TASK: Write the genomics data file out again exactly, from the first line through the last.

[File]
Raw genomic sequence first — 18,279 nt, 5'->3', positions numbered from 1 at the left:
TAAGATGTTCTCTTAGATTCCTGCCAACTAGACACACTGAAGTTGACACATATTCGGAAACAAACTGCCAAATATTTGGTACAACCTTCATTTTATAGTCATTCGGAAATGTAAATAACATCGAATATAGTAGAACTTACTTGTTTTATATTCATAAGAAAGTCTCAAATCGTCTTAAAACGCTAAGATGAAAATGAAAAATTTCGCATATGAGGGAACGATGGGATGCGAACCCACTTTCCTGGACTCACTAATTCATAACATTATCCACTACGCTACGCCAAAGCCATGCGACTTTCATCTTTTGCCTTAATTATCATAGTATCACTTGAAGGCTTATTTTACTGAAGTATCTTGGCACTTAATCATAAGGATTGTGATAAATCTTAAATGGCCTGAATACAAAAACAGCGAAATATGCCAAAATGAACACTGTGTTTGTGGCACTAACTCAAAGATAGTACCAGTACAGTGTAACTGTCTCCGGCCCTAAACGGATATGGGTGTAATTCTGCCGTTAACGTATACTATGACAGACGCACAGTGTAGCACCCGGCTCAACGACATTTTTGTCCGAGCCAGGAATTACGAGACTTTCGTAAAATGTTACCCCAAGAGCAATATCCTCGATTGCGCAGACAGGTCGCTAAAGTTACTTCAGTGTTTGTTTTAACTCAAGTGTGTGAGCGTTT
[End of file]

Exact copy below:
Raw genomic sequence first — 18,279 nt, 5'->3', positions numbered from 1 at the left:
TAAGATGTTCTCTTAGATTCCTGCCAACTAGACACACTGAAGTTGACACATATTCGGAAACAAACTGCCAAATATTTGGTACAACCTTCATTTTATAGTCATTCGGAAATGTAAATAACATCGAATATAGTAGAACTTACTTGTTTTATATTCATAAGAAAGTCTCAAATCGTCTTAAAACGCTAAGATGAAAATGAAAAATTTCGCATATGAGGGAACGATGGGATGCGAACCCACTTTCCTGGACTCACTAATTCATAACATTATCCACTACGCTACGCCAAAGCCATGCGACTTTCATCTTTTGCCTTAATTATCATAGTATCACTTGAAGGCTTATTTTACTGAAGTATCTTGGCACTTAATCATAAGGATTGTGATAAATCTTAAATGGCCTGAATACAAAAACAGCGAAATATGCCAAAATGAACACTGTGTTTGTGGCACTAACTCAAAGATAGTACCAGTACAGTGTAACTGTCTCCGGCCCTAAACGGATATGGGTGTAATTCTGCCGTTAACGTATACTATGACAGACGCACAGTGTAGCACCCGGCTCAACGACATTTTTGTCCGAGCCAGGAATTACGAGACTTTCGTAAAATGTTACCCCAAGAGCAATATCCTCGATTGCGCAGACAGGTCGCTAAAGTTACTTCAGTGTTTGTTTTAACTCAAGTGTGTGAGCGTTT